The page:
Does functional programming have an answer for everything?
Some might say that functional programming has the answers to solve the problems of concurrent, parallel, and distributed systems. But is that true? We explore what FP has to offer.
Eric Normand: Does FP have the answer to everything? Hello, my name is Eric Normand. These are my thoughts on functional programming.
I'm writing this book and part of me wants to have the answer to everything. Part of me wants to say this is how a functional programmer would solve this problem and this is how a functional programmer solves this problem.
For a lot of problems, it's true. We do have answers. We have a lot of tools that are disposed when they do solve problems, I think, definitively. The thing is, though, we don't have all the answers and there are constantly new problems coming up. What I think FP has to offer, more than any particular answers to questions or answers to problems, is that we're asking good questions.
These questions are becoming increasingly relevant in a world, in a multithreaded world, a distributed systems worlds where you got the shared resources that maybe they're shared on a same machine or maybe they're shared among multiple machines, and you need a way to deal with this added complexity.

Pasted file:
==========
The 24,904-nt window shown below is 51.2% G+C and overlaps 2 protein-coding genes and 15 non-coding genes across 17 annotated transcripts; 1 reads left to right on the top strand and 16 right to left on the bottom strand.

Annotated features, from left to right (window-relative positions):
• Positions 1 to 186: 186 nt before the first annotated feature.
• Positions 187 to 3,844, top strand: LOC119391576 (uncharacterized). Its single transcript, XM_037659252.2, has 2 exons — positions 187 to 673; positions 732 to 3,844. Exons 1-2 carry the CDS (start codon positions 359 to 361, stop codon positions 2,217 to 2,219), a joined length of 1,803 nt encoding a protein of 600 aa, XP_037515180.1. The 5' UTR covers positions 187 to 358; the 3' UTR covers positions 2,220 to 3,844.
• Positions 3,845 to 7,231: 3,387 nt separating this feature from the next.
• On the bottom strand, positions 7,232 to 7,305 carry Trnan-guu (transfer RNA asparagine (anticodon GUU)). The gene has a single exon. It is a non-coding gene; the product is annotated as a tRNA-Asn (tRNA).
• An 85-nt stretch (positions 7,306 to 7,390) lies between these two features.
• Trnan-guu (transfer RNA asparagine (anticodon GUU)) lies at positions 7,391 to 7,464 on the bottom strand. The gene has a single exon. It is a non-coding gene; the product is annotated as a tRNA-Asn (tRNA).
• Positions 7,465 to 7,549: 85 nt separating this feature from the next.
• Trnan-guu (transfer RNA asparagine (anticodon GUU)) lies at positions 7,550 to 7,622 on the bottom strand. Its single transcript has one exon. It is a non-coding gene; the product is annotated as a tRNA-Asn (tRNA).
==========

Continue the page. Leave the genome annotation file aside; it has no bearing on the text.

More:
Functional programming is actually asking the right questions. Functional programming asks what operations do we have that really depend on when they're run or how many times they're run. What can we represent as data because that's the only thing we really know how to transfer from one machine to another?
What can be represented as data and how do we interpret that the way we need to at the right time? What is a pure calculation that we could run on this and not worry about all those concerns about when it's run or even what machine it's run on?
These are questions that functional programmers ask. It's the analysis that we do that's what provides value. There are definitely tools that once you've analyzed it, these tools could help. These are functional programming tools.
Also, most of the value comes from the questions, and the analysis itself, just figuring out how do these things fit together in terms of time.
I love it when people comment on this podcast, when they ask me questions, when they disagree with me and we get into a great discussion. It's one of the main reasons I'm doing this. If you want to get in touch with me, just find me on Twitter, @ericnormand. Also, you can email me, firstname.lastname@example.org. I am really looking forward to hearing from you. See you later. Bye.